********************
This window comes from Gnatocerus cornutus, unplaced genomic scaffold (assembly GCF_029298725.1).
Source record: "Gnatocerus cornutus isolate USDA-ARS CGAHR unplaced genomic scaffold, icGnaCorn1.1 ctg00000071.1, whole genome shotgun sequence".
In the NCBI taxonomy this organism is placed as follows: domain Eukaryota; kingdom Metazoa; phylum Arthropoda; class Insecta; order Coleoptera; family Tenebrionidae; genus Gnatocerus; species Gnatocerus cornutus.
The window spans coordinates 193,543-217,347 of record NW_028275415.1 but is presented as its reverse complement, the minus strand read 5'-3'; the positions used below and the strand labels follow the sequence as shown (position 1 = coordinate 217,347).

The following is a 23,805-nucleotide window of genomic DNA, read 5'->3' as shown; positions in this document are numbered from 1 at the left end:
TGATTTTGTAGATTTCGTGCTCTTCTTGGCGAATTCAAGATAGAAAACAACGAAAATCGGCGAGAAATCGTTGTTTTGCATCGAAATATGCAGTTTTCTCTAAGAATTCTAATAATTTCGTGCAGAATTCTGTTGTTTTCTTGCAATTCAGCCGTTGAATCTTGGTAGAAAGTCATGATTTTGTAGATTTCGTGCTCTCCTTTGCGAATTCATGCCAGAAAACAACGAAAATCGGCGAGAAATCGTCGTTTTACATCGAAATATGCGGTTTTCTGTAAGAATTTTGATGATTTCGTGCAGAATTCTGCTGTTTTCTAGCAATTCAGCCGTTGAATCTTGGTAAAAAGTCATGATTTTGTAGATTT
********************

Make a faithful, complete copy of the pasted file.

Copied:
This window comes from Gnatocerus cornutus, unplaced genomic scaffold (assembly GCF_029298725.1).
Source record: "Gnatocerus cornutus isolate USDA-ARS CGAHR unplaced genomic scaffold, icGnaCorn1.1 ctg00000071.1, whole genome shotgun sequence".
In the NCBI taxonomy this organism is placed as follows: domain Eukaryota; kingdom Metazoa; phylum Arthropoda; class Insecta; order Coleoptera; family Tenebrionidae; genus Gnatocerus; species Gnatocerus cornutus.
The window spans coordinates 193,543-217,347 of record NW_028275415.1 but is presented as its reverse complement, the minus strand read 5'-3'; the positions used below and the strand labels follow the sequence as shown (position 1 = coordinate 217,347).

The following is a 23,805-nucleotide window of genomic DNA, read 5'->3' as shown; positions in this document are numbered from 1 at the left end:
TGATTTTGTAGATTTCGTGCTCTTCTTGGCGAATTCAAGATAGAAAACAACGAAAATCGGCGAGAAATCGTTGTTTTGCATCGAAATATGCAGTTTTCTCTAAGAATTCTAATAATTTCGTGCAGAATTCTGTTGTTTTCTTGCAATTCAGCCGTTGAATCTTGGTAGAAAGTCATGATTTTGTAGATTTCGTGCTCTCCTTTGCGAATTCATGCCAGAAAACAACGAAAATCGGCGAGAAATCGTCGTTTTACATCGAAATATGCGGTTTTCTGTAAGAATTTTGATGATTTCGTGCAGAATTCTGCTGTTTTCTAGCAATTCAGCCGTTGAATCTTGGTAAAAAGTCATGATTTTGTAGATTT